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Bergen, known as "Gateway to the Fjords," is Norway's second largest city. But with only 235,000 inhabitants, it projects the warmth and accessibility of a much smaller community. The Gulf Stream softens the weather here, and the winters are mild with little snow.
Two picturesque and inviting landmarks make orientation easy; the wharf area and the museum-surrounded ornamental lake and parklands are within ten minutes from each other by foot. Most of Bergen proper's attractions and activities also lie within a short walk of those points, as does the main cruise pier.
Bergen is one of the friendliest and least intimidating European cities for Americans. The nearly endless hours of summer sunlight seem to lend an unhurried quality to the pace of daily life here -- but interestingly, this is a port that sees cruise passengers, thanks to the year-round itineraries offered by Norwegian Coastal Voyages, in all four seasons. Most residents are patient and helpful to a fault, and tourists are almost always made to feel welcome. With great dining, art, historical and natural assets, and decent shopping -- though not targeted to the most frugal among us -- Bergen has something for everyone.
Bergen is a clean, friendly, accessible seaside town, rich in history and art, and easily navigated and negotiated on foot or public transport. But the city is also gateway to a wide range of longer-term pursuits for those who have more time to explore it while visiting independently.
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Other Baltic & Northern Europe Cruise Ports:
Aarhus • Amsterdam • Bergen • Bremerhaven • Copenhagen • Flam • Gdansk • Helsinki • Ilulissat • Oslo • Reykjavik • Riga • St. Petersburg • Stockholm • Svalbard • Tallinn • Travemunde • Trondheim • Visby • Warnemunde
Wool sweaters and troll dolls are the most obvious choices, but Norway is also famous for fine contemporary tableware, silver and ceramics. These can easily be found in Bryggen (historic wharf area) and in the cross streets running southwest perpendicular to Olav Kyrres Gate.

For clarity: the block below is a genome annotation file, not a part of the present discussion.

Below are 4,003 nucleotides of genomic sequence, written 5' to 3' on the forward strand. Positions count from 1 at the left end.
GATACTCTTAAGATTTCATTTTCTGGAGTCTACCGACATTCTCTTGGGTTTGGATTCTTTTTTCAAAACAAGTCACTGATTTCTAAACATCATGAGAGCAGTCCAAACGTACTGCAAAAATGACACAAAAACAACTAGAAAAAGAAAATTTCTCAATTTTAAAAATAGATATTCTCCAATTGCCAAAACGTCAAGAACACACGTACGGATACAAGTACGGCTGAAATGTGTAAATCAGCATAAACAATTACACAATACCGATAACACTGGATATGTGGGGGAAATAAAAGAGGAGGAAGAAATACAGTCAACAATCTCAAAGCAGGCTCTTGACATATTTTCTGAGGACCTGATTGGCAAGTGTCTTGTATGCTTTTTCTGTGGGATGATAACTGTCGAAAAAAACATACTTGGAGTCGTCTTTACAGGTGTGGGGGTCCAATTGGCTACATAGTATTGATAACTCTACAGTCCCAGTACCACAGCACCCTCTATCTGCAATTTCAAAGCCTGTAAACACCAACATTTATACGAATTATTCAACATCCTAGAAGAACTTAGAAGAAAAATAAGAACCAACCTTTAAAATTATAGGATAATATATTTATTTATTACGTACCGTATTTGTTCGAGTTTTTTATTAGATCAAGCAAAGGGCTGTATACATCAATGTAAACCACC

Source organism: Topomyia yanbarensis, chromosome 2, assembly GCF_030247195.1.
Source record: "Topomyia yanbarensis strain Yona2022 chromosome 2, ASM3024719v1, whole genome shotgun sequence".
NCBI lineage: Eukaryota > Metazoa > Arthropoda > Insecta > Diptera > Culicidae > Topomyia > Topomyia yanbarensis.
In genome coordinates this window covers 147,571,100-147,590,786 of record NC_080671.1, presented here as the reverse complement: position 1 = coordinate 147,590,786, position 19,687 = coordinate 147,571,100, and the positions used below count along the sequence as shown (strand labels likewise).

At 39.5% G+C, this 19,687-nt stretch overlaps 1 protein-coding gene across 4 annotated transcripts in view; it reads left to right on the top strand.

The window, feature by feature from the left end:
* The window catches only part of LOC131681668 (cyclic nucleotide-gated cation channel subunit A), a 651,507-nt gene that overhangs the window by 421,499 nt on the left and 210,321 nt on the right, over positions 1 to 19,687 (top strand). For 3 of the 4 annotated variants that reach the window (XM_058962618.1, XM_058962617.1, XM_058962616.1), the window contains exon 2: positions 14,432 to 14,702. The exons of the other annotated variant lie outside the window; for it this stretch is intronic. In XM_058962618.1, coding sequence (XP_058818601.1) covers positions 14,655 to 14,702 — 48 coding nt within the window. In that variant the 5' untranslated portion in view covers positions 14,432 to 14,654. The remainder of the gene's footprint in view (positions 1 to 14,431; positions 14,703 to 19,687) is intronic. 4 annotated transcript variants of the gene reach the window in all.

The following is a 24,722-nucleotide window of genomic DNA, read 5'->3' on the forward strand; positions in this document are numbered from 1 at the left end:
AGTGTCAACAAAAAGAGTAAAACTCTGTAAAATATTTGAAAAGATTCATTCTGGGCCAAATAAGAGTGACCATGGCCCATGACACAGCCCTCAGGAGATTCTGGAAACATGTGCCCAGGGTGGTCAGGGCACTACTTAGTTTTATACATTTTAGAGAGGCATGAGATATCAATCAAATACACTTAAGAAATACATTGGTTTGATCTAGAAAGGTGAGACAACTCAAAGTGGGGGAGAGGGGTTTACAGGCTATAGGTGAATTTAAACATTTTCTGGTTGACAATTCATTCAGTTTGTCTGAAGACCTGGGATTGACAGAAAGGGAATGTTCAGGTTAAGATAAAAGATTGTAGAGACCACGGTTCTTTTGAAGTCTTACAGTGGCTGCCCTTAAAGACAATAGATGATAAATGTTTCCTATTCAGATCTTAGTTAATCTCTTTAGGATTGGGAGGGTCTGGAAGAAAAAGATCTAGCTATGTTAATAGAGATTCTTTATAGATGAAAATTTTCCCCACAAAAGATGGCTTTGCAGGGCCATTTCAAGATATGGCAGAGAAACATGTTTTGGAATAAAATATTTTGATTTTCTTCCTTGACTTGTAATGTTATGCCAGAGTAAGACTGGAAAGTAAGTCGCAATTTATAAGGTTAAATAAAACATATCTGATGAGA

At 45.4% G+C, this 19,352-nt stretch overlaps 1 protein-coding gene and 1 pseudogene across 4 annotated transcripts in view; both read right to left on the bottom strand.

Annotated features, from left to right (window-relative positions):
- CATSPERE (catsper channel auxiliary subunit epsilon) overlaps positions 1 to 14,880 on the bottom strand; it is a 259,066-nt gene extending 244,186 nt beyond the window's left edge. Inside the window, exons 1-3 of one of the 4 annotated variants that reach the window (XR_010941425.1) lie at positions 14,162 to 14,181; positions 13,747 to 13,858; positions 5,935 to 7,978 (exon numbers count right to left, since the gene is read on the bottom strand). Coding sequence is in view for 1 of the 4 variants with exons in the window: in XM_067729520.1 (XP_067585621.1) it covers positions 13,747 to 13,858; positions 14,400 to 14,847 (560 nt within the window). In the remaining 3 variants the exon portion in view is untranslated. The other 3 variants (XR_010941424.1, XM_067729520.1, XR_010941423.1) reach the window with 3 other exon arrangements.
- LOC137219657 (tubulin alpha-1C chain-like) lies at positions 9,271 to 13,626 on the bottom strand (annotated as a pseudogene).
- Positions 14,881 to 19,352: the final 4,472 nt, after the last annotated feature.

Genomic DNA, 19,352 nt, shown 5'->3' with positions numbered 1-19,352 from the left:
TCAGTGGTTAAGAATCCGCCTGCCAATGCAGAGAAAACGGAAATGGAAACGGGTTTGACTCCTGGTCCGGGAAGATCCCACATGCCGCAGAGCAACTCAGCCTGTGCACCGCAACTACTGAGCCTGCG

Norwegian, though English is understood and spoken almost everywhere. As a matter of fact, asking a resident if he speaks English is likely to earn you a reply of, "But of course," in a soft, lilting Scandinavian accent, along with a gently reproving look for even thinking he would not know our language.
Currency & Best Way to Get Money
Though there are numerous currency exchanges around Bergen, A.T.M.'s are plentiful and offer a far better rate of exchange. The biggest concentration of banks and A.T.M.'s is around the streets just south and east of the harbor, especially along the major thoroughfare, Olav Kyrres Gate.
Norway is not currently part of the E.U., so they still maintain their currency, the Norwegian Krone (NOK). All prices quoted in this port report will be both in Krone and dollars, calculated at the current rate of exchange, 5.06 kroner = 1 dollar.
Where You're Docked
The cruise port is within walking distance of Bryggen and Bergen Town Centre, encompassing most of the city's points of interest.
Bergen's cruise docks have few amenities, but not to fret; it's only five hundred yards to Bryggen and every souvenir and snack under the sun (midnight or otherwise).
For visitors who plan to explore on their own, Bergen's best bargain is the "Bergen Card", which can be purchased at the railway station, the express boat terminal, the tourist information center at Vagsallmennigen and some hotels. A 24-hour adult card sells for NOK 190 ($37.52), and gives the holder free transportation on all city buses and free admission or deep discounts to most of the major attractions. A child's card (3 - 15 years) costs NOK 75 ($14.81). 48-hour cards are also available.
As mentioned earlier, most of Bergen's attractions can be reached easily on foot. From the wharf area, it's a mere five-hundred-yard walk in an easterly direction to Bergen's other major landmark: Lille Lungegadsvann -- a small lake embedded in lush gardens and statuary, surrounded by most of Bergen's major museums. And there are many. One could happily spend more than a day wandering through one museum after another, and all museums offer free admission with the purchase of a Bergen Card.